“If Republicans think that I will finish the job of deficit reduction through spending cuts alone — and you hear that sometimes coming from them, that sort of after today we’re just going to try to shove only spending cuts down — well — shove spending cuts at us that will hurt seniors, or hurt students, or hurt middle-class families, without asking also equivalent sacrifice from millionaires or companies with a lot of lobbyists, et cetera — if they think that’s going to be the formula for how we solve this thing, then they’ve got another thing coming,” the president said.

“That’s not how it’s going to work.  We’ve got to do this in a balanced and responsible way.  And if we’re going to be serious about deficit reduction and debt reduction, then it’s going to have to be a matter of shared sacrifice — at least as long as I’m president. And I’m going to be President for the next four years, I think.”

Sen. Johnny Isakson (R-Ga.) tweeted, “What the President did today set us back in civility, leadership and in deal making.”

“What did the President of the United States just do? Well, he kind of made fun – he made a couple of jokes. Laughed about how people are going to be here for New Year’s. Sent a message of confrontation to the Republicans,” Sen. John McCain (R-Ariz.) said on the floor. “I guess I have to wonder – and the American people have to wonder – whether the president really wants this issue resolved, or is it to his short term political benefit for us to go over the cliff. I can assure the president, I can assure him, that historians judge presidents on their achievements.”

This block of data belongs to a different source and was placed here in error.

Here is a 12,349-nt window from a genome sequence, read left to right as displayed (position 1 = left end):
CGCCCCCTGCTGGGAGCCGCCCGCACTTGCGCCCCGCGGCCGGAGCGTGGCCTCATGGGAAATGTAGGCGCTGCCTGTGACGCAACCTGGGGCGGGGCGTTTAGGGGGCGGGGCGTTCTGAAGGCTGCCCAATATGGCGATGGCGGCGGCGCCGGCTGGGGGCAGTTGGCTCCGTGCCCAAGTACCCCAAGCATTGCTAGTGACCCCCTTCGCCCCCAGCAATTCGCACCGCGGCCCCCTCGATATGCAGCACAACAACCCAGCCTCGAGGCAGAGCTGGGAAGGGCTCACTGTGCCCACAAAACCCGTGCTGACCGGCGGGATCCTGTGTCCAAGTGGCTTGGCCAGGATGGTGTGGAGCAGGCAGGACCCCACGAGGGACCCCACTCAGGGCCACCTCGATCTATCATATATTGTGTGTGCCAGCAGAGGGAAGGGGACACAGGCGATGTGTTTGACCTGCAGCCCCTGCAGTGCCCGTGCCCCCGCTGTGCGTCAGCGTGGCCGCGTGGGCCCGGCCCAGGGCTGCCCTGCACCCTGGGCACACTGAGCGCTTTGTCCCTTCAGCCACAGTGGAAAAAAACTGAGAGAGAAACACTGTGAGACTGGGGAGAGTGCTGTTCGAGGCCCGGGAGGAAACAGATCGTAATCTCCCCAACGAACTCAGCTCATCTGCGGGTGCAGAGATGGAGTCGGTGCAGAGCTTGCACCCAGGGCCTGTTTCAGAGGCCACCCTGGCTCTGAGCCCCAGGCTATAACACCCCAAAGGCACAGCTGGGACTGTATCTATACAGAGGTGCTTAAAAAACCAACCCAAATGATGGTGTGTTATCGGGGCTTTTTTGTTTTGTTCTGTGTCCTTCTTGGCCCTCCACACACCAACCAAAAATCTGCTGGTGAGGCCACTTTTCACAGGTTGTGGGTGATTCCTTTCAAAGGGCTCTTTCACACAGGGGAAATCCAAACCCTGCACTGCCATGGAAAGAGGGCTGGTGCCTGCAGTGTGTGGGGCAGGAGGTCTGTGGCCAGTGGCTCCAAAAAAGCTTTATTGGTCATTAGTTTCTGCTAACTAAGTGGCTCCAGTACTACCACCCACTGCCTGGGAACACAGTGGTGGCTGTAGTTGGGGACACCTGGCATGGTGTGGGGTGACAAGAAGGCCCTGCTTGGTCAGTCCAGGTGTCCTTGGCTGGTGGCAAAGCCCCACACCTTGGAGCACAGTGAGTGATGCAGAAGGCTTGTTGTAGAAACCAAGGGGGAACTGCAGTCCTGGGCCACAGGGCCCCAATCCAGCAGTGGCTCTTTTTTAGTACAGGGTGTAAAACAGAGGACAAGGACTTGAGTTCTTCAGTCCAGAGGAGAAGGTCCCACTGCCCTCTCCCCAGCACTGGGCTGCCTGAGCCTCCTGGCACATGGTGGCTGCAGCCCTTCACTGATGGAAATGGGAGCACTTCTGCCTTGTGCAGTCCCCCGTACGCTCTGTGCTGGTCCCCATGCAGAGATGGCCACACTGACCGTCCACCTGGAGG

Sen. Lindsey Graham (R-S.C.) said the back-room negotiations were leading “to a lot of intrigue and dysfunction.”

“This place is so dysfunctional. You should bring the House bill to the floor and let every senator have their say about what they would like to see happen. There are 80 votes to avoid the fiscal cliff,” Graham said on Fox.

“But here is the number one issue for me: whatever money is raised between now and tomorrow I hope all it goes on the deficit and none of it goes to grow the government. And if any of it goes to grow the government, count me out.”

UPDATE: House Republicans have been told to stay close to the Capitol tonight just in case a deal comes through, and to take it easy on the New Year’s Eve cheer in case they are sent a bill by the Senate. If they’re not called back tonight, lawmakers have been told to be at the House by noon tomorrow.

Bridget Johnson is a veteran journalist whose news articles and opinion columns have run in dozens of news outlets across the globe. Bridget first came to Washington to be online editor at The Hill, where she wrote The World from The Hill column on foreign policy. Previously she was an opinion writer and editorial board member at the Rocky Mountain News and nation/world news columnist at the Los Angeles Daily News. She is an NPR contributor and has contributed to USA Today, The Wall Street Journal, National Review Online, Politico and more, and has myriad television and radio credits as a commentator. Bridget is Washington Editor for PJ Media.